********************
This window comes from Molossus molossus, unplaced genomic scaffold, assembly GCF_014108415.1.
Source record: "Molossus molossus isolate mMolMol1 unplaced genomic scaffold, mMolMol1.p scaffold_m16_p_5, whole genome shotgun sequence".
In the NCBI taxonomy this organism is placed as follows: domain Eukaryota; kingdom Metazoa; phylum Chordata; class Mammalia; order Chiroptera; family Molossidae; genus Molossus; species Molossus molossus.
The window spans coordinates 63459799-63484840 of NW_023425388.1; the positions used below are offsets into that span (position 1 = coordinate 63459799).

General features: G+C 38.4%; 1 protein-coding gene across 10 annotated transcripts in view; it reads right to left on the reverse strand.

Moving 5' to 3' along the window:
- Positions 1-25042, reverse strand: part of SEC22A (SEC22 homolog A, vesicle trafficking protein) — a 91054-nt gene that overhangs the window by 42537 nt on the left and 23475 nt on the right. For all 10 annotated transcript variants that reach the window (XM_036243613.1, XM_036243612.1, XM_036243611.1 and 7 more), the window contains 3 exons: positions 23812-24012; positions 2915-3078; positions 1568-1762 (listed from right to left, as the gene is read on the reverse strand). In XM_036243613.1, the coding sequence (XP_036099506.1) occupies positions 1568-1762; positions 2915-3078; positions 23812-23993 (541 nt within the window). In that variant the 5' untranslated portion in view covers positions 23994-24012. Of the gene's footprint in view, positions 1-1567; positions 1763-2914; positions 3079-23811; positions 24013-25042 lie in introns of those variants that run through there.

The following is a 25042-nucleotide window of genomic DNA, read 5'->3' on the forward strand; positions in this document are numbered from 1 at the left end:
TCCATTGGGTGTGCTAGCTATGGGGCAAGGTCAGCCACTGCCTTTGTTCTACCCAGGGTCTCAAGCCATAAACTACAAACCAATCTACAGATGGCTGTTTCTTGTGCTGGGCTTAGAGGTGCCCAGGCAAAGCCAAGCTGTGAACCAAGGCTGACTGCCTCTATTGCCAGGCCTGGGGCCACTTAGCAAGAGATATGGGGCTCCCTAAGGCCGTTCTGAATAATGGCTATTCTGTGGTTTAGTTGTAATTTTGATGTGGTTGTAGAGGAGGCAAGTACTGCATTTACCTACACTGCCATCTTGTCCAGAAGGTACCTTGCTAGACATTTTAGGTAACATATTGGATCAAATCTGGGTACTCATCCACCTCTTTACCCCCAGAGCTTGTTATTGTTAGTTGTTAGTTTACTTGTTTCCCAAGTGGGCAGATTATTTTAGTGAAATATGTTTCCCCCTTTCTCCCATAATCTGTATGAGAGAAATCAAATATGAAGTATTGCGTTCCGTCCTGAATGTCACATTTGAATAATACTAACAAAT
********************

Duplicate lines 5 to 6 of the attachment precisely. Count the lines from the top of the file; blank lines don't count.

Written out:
General features: G+C 38.4%; 1 protein-coding gene across 10 annotated transcripts in view; it reads right to left on the reverse strand.

Moving 5' to 3' along the window: